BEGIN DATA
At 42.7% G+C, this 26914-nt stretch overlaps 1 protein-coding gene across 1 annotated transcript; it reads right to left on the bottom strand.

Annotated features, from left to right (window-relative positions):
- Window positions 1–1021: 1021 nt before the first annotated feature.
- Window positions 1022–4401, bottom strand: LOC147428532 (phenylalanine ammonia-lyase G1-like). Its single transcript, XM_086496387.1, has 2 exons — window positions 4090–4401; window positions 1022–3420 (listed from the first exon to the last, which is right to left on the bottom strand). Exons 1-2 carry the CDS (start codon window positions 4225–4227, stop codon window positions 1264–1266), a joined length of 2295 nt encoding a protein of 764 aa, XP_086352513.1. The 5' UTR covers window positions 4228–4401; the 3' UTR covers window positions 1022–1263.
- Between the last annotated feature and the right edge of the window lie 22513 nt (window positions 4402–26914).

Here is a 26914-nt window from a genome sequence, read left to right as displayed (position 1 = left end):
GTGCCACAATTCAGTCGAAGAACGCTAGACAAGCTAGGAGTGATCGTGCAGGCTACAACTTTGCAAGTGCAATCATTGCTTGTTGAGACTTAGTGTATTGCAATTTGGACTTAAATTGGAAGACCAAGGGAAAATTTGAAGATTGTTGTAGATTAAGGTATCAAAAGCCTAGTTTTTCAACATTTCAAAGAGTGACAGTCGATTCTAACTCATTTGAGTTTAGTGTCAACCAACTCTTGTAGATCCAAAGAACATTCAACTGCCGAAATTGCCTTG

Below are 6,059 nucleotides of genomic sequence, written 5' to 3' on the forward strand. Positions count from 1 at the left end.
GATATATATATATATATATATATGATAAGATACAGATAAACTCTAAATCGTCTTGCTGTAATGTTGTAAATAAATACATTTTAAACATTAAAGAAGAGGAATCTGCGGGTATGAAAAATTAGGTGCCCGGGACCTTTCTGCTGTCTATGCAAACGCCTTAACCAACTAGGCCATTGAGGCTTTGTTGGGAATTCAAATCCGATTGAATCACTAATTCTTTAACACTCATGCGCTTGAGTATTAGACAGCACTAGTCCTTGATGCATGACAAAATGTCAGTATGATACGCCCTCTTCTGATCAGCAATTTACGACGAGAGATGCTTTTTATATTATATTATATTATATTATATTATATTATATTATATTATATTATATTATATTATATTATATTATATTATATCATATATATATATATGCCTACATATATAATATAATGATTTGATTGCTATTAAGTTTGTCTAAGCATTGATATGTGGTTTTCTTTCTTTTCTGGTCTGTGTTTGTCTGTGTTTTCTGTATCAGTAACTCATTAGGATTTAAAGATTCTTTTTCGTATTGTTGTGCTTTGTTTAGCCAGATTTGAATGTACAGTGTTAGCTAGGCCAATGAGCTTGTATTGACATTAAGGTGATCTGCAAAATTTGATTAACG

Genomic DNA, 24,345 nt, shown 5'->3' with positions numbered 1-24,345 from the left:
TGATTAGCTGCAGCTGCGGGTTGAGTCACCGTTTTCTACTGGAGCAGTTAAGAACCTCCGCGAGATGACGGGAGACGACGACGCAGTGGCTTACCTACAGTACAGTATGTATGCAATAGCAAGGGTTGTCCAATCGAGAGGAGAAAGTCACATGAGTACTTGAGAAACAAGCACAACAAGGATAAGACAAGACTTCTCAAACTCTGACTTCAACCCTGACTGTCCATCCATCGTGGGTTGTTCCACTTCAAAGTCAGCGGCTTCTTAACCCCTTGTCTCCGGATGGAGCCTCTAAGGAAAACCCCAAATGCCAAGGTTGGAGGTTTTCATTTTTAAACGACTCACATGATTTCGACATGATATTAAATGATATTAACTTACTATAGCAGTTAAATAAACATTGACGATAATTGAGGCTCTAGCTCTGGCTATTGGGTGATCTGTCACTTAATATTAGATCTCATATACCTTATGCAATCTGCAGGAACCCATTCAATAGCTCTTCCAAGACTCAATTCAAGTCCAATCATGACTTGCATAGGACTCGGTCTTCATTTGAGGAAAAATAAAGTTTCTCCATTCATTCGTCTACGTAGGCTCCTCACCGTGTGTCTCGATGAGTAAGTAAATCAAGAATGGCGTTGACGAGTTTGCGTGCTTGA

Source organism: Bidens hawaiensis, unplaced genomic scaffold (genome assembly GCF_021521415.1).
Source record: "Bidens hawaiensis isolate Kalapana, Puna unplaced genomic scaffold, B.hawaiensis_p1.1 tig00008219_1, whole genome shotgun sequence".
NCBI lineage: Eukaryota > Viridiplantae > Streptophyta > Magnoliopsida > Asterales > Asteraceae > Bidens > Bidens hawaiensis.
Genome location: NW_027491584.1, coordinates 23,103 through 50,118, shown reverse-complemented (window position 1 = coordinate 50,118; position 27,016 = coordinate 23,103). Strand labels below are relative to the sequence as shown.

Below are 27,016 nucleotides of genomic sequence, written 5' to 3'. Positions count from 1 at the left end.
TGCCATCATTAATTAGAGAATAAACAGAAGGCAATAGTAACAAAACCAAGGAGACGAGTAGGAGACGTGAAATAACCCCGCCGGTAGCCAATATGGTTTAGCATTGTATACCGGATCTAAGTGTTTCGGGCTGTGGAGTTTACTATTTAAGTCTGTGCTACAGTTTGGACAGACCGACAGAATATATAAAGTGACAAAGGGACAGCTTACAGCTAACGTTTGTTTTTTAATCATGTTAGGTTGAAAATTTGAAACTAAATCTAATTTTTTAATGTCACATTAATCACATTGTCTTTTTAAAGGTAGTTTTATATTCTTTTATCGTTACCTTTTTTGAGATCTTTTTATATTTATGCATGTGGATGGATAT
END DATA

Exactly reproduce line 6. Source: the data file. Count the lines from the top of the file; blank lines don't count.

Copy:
Here is a 26914-nt window from a genome sequence, read left to right as displayed (position 1 = left end):